Wherein Pickering says that astronomers must rely on amateur of astronomy for the vast material needed.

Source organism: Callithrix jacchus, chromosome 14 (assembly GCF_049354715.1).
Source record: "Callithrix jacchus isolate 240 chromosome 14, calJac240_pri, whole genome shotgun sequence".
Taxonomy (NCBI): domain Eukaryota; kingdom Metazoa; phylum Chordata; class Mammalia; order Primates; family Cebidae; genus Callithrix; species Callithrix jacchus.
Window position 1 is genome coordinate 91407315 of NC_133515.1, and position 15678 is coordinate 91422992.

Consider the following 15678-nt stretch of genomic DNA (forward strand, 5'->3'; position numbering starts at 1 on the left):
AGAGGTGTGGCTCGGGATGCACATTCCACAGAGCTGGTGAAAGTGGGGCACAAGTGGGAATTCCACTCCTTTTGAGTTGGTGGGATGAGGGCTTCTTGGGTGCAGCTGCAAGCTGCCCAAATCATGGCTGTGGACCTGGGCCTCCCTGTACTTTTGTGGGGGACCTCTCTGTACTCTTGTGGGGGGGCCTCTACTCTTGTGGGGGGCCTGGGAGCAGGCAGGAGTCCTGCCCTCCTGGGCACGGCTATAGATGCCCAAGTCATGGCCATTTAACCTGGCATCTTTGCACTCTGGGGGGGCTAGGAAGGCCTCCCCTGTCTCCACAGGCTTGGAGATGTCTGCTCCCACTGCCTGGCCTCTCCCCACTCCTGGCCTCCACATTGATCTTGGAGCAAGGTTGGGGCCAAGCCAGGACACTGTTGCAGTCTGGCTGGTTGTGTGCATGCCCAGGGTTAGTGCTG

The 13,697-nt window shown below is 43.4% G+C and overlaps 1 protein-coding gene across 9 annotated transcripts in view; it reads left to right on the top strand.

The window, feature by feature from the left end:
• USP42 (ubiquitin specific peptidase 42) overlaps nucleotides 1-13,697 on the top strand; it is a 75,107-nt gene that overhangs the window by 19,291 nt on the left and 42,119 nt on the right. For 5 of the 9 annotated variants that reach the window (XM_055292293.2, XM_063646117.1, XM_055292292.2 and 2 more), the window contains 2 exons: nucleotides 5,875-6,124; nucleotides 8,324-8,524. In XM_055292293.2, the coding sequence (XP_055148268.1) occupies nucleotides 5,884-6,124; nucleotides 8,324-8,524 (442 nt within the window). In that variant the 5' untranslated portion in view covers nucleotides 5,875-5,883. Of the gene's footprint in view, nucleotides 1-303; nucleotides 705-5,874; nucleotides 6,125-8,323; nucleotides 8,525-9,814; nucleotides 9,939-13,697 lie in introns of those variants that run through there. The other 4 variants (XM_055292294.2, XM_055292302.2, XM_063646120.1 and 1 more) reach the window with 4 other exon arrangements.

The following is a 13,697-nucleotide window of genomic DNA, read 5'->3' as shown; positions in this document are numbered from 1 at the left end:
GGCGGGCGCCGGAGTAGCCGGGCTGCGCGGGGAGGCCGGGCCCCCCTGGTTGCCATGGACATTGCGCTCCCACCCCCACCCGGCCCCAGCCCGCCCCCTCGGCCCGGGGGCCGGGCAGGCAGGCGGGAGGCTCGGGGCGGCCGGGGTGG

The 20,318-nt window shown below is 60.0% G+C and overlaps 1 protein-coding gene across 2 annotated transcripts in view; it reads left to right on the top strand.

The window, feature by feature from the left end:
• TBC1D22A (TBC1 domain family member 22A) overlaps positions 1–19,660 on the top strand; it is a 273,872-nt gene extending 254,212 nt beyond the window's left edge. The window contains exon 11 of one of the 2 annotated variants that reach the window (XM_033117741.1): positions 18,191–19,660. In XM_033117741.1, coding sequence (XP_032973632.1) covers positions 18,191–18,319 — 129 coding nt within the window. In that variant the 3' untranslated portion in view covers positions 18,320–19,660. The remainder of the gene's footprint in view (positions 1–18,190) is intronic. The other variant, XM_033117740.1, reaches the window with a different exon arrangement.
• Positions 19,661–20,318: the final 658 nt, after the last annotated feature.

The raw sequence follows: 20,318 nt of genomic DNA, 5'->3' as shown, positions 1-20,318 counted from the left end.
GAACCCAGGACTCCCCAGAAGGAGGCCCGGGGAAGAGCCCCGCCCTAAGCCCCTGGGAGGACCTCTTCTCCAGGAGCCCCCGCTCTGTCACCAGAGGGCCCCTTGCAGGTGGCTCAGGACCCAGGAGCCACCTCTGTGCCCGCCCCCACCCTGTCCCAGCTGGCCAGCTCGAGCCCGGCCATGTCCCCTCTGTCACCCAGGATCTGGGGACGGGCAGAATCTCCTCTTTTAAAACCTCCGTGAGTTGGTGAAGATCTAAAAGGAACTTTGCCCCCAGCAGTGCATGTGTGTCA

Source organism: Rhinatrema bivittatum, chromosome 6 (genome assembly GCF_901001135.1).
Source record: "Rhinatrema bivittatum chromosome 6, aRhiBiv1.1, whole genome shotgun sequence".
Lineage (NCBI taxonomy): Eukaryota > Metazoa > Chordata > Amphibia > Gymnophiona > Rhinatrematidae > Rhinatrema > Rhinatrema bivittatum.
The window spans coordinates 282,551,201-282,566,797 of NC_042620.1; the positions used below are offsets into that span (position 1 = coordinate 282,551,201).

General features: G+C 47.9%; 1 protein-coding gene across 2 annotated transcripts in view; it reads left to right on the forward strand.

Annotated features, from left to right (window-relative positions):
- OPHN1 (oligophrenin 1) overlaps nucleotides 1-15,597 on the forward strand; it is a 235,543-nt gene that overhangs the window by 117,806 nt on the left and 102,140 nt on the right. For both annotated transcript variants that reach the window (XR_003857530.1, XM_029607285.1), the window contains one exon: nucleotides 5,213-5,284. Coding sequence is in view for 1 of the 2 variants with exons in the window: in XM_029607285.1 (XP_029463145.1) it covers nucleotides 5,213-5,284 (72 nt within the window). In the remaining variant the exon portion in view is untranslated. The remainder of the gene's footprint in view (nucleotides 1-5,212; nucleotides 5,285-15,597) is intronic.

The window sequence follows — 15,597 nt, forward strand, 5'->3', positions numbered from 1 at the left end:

according to such a method that all the observations can ultimately be reduced to the same system. Herschel and Argelander have independently invented what appears to be the true method to be followed. If a star is seen to be very nearly equal to several others, from their light we can at any time define its brightness. It is essential that at least one of the stars selected should be a little brighter, another a little fainter, than the star to be observed. The range within which its light is known is thus also defined. Such observations will far exceed in value any direct estimate of magnitude. When stars are to be compared many times, it is convenient to designate them by letters for brevity. Let vrepresent a star which is suspected to be variable, and a an adjacent star of nearly equal brightness. Owing to fluctuations in the atmosphere, each star will appear to be constantly varying in brightness. If the stars appear equal after a careful examination, or if one appears brighter as ofte